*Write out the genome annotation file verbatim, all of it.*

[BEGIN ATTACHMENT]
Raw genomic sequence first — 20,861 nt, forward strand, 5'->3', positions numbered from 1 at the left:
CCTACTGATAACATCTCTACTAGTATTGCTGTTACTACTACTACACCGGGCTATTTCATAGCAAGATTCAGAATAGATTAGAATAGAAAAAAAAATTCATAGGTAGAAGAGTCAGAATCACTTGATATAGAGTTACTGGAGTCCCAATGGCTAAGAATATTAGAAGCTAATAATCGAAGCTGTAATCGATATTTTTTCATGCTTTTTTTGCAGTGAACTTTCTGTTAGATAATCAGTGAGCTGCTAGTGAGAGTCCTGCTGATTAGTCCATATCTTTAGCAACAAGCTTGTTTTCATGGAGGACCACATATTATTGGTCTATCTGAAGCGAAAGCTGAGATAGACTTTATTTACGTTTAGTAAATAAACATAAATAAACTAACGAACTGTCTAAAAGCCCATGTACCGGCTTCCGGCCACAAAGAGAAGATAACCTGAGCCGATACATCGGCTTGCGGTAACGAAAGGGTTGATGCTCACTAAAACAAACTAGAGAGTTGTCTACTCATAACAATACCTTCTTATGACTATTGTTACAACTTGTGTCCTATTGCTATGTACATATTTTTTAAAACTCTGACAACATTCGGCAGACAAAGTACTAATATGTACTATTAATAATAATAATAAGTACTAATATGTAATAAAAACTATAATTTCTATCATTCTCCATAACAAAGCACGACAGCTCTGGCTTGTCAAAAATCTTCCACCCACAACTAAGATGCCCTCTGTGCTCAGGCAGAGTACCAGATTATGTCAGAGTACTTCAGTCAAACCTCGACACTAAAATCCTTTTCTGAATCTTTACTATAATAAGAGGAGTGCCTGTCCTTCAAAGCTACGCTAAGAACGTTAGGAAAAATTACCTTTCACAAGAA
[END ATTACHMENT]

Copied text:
Raw genomic sequence first — 20,861 nt, forward strand, 5'->3', positions numbered from 1 at the left:
CCTACTGATAACATCTCTACTAGTATTGCTGTTACTACTACTACACCGGGCTATTTCATAGCAAGATTCAGAATAGATTAGAATAGAAAAAAAAATTCATAGGTAGAAGAGTCAGAATCACTTGATATAGAGTTACTGGAGTCCCAATGGCTAAGAATATTAGAAGCTAATAATCGAAGCTGTAATCGATATTTTTTCATGCTTTTTTTGCAGTGAACTTTCTGTTAGATAATCAGTGAGCTGCTAGTGAGAGTCCTGCTGATTAGTCCATATCTTTAGCAACAAGCTTGTTTTCATGGAGGACCACATATTATTGGTCTATCTGAAGCGAAAGCTGAGATAGACTTTATTTACGTTTAGTAAATAAACATAAATAAACTAACGAACTGTCTAAAAGCCCATGTACCGGCTTCCGGCCACAAAGAGAAGATAACCTGAGCCGATACATCGGCTTGCGGTAACGAAAGGGTTGATGCTCACTAAAACAAACTAGAGAGTTGTCTACTCATAACAATACCTTCTTATGACTATTGTTACAACTTGTGTCCTATTGCTATGTACATATTTTTTAAAACTCTGACAACATTCGGCAGACAAAGTACTAATATGTACTATTAATAATAATAATAAGTACTAATATGTAATAAAAACTATAATTTCTATCATTCTCCATAACAAAGCACGACAGCTCTGGCTTGTCAAAAATCTTCCACCCACAACTAAGATGCCCTCTGTGCTCAGGCAGAGTACCAGATTATGTCAGAGTACTTCAGTCAAACCTCGACACTAAAATCCTTTTCTGAATCTTTACTATAATAAGAGGAGTGCCTGTCCTTCAAAGCTACGCTAAGAACGTTAGGAAAAATTACCTTTCACAAGAA